in defense of, pop culture

In defense of: The Jonas Brothers

I’ve been sitting on this post for a while (it’s been sitting in my drafts for a couple weeks) and this topic has been running in my head for quite a bit longer than that. I figure since I haven’t posted in a while, I figure I will just throw caution to the wind.

The first in my “In Defense Of” series, I will try to explain my undeniable love for, of all things,The Jonas Brothers and most things they touch.

I hate the term “guilty pleasure”, because as the wise John Mayer once said “I don’t believe in guilty pleasures, I believe in pleasure”. He might be talking about prostitutes, I’m not sure. The point stands that if you like it, you shouldn’t feel pressured to feel like you shouldn’t. If that makes sense.
This is my relationship with the JoBros since I’m a little bit older than their normal demographic, and, I hate to use this phrase, but cool (because I don’t really know what cool is – but most of my music is described as indie, another term I hate to use, but describes what I need for now). I’ve never seen an episode (or even a clip) of Jersey Shore, I don’t have the taste for trashy reality tv. It doesn’t make me feel better about myself (as my friends and reviewers have mentioned for watching such entertainment).
But I do have an affinity for saccharine sweet, hooky pop music at the right time. Summer is usually my peak of such notes, this one is no exception. Yes, they’re a little bit hokey, but that’s part of the fun. And I like to think they don’t take themselves seriously.
This would’t really be a problem if I didn’t have so many opinions about these boys and their endeavors that I have no one to share with. But I think it’s easier for me to deal with this group in particular (I also enjoy the occasional country-pop no-longer teen, but don’t have the same fondness for her character – and constantly pick at the grammar and structure of her songs) because I feel they do all this with a little wink the to side. Sometimes I will listen to a song and burst out laughing (often…). I feel I’m laughing with them and not at them, but who knows. My delusions save my feelings of guilt from becoming too powerful. Maybe I think they’re more self-aware of themselves than they are, or maybe not.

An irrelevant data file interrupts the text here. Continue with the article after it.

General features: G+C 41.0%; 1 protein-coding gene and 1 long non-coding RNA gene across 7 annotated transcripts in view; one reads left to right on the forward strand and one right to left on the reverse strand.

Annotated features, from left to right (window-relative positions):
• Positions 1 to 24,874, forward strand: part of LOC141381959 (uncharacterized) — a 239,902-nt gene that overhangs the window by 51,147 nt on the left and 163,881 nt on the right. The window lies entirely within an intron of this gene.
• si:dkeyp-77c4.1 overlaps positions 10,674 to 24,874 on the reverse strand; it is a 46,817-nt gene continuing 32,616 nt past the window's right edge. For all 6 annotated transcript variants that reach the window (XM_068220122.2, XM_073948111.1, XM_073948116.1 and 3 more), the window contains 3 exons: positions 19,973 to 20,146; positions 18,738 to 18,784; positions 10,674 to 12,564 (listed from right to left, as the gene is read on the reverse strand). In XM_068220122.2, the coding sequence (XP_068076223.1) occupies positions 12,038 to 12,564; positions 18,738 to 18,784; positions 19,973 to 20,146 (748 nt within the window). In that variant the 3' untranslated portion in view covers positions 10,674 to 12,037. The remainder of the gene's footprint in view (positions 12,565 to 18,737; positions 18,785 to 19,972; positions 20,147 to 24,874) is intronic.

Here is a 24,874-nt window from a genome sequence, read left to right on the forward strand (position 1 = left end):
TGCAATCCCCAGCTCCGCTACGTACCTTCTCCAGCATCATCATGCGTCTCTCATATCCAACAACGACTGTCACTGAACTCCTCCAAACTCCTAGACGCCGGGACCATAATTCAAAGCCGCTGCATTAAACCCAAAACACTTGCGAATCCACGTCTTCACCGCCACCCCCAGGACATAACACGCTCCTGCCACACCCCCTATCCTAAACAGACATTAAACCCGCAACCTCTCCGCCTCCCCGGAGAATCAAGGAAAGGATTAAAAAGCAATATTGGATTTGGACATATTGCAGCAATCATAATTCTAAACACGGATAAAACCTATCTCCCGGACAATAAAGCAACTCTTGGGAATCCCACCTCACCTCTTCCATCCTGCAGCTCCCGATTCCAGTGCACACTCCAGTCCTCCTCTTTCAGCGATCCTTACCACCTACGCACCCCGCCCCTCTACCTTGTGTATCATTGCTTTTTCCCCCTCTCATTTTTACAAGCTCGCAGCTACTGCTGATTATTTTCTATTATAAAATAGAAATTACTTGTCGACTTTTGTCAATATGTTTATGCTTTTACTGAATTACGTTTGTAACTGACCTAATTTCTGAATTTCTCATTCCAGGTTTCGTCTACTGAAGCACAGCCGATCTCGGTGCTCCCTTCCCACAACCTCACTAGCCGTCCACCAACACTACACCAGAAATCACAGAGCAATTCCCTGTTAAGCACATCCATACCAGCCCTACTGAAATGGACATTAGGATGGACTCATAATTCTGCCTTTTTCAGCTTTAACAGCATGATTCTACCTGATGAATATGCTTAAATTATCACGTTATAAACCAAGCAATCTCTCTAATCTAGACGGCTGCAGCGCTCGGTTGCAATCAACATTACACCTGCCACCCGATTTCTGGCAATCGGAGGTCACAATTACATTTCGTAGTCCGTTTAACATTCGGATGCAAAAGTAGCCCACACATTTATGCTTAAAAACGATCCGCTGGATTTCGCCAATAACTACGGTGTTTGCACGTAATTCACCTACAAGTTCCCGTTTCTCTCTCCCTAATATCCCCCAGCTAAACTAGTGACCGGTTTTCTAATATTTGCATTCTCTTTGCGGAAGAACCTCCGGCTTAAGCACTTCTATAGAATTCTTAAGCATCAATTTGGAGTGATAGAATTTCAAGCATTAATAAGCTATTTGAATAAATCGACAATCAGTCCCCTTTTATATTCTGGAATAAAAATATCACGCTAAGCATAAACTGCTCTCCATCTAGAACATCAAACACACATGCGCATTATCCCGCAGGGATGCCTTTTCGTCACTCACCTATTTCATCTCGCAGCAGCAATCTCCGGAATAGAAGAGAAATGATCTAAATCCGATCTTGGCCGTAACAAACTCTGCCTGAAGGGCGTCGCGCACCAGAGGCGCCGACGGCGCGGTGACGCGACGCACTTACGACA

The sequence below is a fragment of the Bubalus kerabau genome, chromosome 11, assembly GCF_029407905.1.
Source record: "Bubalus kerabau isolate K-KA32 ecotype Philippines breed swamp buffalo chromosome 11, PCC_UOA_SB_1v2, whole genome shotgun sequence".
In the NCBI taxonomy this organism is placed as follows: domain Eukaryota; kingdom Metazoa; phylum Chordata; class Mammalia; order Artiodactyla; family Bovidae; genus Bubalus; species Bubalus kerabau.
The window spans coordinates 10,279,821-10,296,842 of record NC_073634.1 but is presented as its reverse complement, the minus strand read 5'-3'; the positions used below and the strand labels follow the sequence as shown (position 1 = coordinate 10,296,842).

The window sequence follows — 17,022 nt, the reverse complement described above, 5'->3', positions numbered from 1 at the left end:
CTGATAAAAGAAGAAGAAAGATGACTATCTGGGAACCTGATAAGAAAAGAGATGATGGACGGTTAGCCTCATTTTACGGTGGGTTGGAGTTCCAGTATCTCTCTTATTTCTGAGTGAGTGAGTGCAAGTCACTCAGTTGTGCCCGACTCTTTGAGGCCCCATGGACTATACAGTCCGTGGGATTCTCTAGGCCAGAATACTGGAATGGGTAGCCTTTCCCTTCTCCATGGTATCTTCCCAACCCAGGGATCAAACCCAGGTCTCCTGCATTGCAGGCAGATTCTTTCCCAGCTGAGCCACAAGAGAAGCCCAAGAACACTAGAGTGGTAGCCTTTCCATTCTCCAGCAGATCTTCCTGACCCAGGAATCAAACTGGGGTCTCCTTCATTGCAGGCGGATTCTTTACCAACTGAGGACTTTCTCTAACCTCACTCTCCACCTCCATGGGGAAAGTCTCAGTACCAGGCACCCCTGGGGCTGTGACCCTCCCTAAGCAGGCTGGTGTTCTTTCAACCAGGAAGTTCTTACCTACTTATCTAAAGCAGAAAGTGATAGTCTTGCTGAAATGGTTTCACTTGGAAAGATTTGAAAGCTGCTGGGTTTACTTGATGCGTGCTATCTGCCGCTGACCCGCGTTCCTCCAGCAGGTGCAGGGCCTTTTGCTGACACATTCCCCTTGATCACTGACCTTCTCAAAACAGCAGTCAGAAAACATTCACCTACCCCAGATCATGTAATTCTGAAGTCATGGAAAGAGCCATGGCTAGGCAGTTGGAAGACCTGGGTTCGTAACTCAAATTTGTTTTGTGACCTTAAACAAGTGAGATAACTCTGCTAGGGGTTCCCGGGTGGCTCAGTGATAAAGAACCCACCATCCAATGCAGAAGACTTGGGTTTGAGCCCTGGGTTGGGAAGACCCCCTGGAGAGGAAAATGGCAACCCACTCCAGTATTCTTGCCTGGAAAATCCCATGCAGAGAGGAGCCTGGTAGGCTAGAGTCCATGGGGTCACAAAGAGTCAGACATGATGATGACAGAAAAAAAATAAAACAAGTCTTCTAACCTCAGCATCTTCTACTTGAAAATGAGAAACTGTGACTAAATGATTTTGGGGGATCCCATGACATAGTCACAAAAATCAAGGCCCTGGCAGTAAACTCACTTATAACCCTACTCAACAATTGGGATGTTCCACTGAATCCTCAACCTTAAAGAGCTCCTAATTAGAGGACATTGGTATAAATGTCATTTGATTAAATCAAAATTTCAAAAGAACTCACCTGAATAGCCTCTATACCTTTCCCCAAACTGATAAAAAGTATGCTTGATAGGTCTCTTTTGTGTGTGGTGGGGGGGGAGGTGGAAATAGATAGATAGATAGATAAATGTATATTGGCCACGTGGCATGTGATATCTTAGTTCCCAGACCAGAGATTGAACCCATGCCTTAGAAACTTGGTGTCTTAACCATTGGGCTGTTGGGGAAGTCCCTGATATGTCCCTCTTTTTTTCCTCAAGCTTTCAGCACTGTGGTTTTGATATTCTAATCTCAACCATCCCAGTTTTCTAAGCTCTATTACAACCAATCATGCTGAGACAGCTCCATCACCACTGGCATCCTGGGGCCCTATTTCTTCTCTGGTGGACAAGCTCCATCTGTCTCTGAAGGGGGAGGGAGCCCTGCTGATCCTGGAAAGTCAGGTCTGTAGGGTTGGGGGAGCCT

I’m not sure what I’m trying to prove with typing this out, this has just been something on my mind often. How I do have reasons for enjoying music aimed at audiences half my age; it’s hooky, they write their own music, they haven’t folded their personal values (as far as we know), they’re hilarious, adorable and growing more and more attractive (thank goodness they have left behind the long-straighten-their-hair days), and have better style than most kids. They strike me as genuine, which is hard-to-come by in this fast-paced, self-edited world we live in.
I will probably never see them live as much as I find them to be great entertainers and would love to see it, something about the price and the thousands of screaming tweenage girls repels me, but they make me happy and I shouldn’t feel guilty of that.
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